When a new specialty food or specialty beverage entrepreneur calls about insurance the conversation is usually about liability insurance because a certificate of liability insurance is the priority.
Seems like insuring inventory and other property is not a consideration. Budget is a concern for sure. Amount to insure is a factor. Location of the property may be problematic. Seems like co-packers, commercial kitchens, homeowners insurance and self insurance are the answer for many. I wish they were all viable options but unfortunately the opposite is most likely the truth.
Co-packers, Kitchens & Vendor Agreements
It is very common for new or newer food and beverage manufacturers to rely on co-packers. Therefore, the contracts signed with these parties become very important. Problem is the contracts, if you have one, are often silent on the matter of property insurance. Almost ever time I ask about property insurance there is silence on the phone or “I’m not sure about that” in an email. This is a bad sign for property coverage because insurable interest or legal responsibility is vital in a property claim. More on that in a minute.
Because third parties are so important to a small business lets put this in perspective. If a co-packer goes up in flames, literally, how much does your business have at risk? If you store inventory in a commercial kitchen do you really think they are insuring inventory for you? Finally, is it really that simple just to write a check and replace it all?
If you owned a commercial kitchen or where a co-packer, would you insure everyone’s property AND your own? From your current perspective you want to answer yes. However, put yourself in the shoes of a business with many clients.
The basis of the coverage issue starts with insurable interest. Because it is so important lets talk about what establishes insurable interest. To have insurable interest there has to be an element of financial loss. Financial loss due to damage to property and commonly tied to ownership. Therefore, owning property is fundamental to property insurance. The third parties we discussed most likely will not own your property. If they do, they may not own it for the entire time they are in control of the property. So, what about non owned property?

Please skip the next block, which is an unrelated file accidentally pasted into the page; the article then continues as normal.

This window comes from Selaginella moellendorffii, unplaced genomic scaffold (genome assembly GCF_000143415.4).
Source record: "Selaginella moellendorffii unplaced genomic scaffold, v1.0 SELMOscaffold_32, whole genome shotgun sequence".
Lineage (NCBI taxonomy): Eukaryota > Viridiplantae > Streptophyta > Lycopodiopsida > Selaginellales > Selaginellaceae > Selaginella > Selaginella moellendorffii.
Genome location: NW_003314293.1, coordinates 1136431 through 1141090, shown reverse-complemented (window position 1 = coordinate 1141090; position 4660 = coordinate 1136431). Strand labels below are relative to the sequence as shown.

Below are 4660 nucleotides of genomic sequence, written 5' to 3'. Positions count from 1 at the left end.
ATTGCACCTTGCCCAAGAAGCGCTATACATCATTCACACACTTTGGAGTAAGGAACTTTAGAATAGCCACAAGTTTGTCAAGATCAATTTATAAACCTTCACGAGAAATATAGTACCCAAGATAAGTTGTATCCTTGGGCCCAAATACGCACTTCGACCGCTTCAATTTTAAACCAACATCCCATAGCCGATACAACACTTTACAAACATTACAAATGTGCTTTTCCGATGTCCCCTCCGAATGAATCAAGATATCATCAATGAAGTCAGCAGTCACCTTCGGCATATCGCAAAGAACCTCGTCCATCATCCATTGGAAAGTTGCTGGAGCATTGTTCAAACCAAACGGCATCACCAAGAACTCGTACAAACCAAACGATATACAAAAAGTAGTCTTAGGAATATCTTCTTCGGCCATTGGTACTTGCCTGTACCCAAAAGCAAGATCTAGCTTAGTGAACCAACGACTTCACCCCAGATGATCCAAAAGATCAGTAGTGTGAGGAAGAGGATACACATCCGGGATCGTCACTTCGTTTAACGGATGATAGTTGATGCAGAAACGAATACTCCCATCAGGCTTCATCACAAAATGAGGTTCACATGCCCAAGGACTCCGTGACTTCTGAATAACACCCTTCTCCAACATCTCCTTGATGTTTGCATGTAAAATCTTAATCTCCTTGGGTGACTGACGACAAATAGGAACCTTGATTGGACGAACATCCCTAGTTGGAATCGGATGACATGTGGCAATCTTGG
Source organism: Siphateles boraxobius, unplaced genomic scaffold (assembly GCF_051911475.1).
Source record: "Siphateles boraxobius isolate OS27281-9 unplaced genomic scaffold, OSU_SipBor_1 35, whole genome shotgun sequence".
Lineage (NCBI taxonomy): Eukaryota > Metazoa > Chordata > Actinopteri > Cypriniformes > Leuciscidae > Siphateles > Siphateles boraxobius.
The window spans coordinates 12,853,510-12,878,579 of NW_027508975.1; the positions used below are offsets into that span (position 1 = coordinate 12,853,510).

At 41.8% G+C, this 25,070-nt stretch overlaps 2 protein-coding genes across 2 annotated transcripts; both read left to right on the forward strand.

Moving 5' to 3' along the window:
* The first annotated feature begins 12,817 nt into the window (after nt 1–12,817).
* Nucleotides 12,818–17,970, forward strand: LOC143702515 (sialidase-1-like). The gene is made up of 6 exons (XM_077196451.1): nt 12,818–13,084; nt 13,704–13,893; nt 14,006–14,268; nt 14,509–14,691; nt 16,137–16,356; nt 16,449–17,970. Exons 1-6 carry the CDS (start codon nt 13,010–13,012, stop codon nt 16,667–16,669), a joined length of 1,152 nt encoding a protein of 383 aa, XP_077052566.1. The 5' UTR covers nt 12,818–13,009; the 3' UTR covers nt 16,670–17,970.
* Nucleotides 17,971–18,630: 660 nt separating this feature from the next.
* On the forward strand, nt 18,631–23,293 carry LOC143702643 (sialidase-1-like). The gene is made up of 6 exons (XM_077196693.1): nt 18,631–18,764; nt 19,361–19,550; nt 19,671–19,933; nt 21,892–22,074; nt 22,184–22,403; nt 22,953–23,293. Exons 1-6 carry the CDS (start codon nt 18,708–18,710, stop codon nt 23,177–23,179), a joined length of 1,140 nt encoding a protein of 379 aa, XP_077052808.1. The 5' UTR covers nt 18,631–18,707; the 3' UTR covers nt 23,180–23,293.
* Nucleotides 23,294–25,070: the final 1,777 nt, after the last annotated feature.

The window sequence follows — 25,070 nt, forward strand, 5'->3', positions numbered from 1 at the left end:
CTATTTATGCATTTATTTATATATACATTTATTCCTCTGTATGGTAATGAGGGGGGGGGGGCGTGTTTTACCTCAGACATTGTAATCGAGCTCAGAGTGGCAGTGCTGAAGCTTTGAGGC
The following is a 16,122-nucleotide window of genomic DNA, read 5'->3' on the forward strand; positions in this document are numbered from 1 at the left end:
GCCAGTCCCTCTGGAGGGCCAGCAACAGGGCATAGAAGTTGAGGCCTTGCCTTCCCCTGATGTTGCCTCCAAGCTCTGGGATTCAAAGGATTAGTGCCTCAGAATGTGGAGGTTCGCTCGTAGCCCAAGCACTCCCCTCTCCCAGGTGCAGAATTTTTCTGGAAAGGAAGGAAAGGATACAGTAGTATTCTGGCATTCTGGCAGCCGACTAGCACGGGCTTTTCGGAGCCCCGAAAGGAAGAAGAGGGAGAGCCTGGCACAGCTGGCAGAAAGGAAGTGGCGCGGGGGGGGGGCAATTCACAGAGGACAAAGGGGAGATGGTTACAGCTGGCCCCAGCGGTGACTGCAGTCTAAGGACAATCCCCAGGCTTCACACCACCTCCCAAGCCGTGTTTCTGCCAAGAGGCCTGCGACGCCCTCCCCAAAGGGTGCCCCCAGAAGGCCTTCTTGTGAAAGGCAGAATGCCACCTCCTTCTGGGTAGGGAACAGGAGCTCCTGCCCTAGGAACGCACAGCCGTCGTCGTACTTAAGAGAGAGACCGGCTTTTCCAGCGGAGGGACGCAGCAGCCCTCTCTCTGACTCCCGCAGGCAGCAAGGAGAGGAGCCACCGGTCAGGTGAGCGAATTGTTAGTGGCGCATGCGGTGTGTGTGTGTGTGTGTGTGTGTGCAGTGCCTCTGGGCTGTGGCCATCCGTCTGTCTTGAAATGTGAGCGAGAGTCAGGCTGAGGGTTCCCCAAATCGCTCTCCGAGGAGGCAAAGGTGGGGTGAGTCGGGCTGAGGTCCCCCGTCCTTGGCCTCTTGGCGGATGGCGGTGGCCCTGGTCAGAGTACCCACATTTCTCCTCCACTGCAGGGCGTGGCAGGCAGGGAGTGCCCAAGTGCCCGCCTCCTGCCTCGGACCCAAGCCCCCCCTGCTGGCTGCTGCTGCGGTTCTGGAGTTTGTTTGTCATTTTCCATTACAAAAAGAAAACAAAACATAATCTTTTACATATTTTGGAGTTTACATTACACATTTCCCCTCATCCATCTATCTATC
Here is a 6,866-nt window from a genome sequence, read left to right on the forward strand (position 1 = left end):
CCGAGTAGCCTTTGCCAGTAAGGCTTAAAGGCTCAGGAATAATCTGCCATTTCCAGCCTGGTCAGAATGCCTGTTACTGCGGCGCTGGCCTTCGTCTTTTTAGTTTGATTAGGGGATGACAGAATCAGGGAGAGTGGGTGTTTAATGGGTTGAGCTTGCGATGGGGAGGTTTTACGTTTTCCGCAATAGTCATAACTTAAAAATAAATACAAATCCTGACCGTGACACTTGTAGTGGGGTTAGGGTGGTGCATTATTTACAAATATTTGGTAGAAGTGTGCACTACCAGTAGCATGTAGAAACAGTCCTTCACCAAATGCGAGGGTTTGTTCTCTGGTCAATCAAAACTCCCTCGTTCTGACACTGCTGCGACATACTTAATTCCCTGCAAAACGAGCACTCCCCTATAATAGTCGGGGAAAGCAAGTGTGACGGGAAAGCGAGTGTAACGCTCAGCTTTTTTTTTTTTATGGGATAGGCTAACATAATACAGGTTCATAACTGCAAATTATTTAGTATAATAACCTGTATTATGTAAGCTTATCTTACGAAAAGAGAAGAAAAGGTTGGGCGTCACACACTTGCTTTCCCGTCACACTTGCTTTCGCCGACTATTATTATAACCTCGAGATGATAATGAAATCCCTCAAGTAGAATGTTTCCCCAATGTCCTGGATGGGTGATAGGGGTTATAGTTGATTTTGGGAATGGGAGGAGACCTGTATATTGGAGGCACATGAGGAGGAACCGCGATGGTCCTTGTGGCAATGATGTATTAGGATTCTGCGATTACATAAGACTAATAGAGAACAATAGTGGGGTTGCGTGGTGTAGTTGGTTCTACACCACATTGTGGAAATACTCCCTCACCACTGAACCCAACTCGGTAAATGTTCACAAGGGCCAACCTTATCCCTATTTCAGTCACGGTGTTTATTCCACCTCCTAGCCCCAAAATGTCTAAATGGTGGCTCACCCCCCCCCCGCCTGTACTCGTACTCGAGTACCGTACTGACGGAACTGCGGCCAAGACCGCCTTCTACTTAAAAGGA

Insuring non owned property can occur when required by contract or it can be done voluntarily. When insured voluntarily it must be insured as “property of others”. Some insurance policies insure property of others automatically, others require a separate limit of insurance. In my experience co-packers and commercial kitchens have only vague information about insuring non owned property. Finally we come do legal liability.
What about Liability Insurance?
General liability policies contain an exclusion for property damage in the care, custody and control of an insured. A co-packer must have bailee coverage to get around this exclusion. Since this may not be a common addition to an insurance program you will find this gets a similar response to insuring “property of others” noted above.
Homeowners Insurance must work, right?
Homeowners insurance has a limit for business property. Limits exist for property on your home premise and off. Sole proprietors have the best chance for coverage. Corporate entities are not insureds on homeowners policies so property owned by an LLC may be excluded. See our blog entry on homeowners insurance.
What to do?
- Review your contracts for property coverage
- If you hear “I’m not sure”, ” I’ll have to check with ….” or “I have not had anyone ask that question”, get a quote for coverage with a real number for replacement
- I have never seen a premium amount that exceeds the amount insured
- Remember, paying a deductible is better than replacing everything
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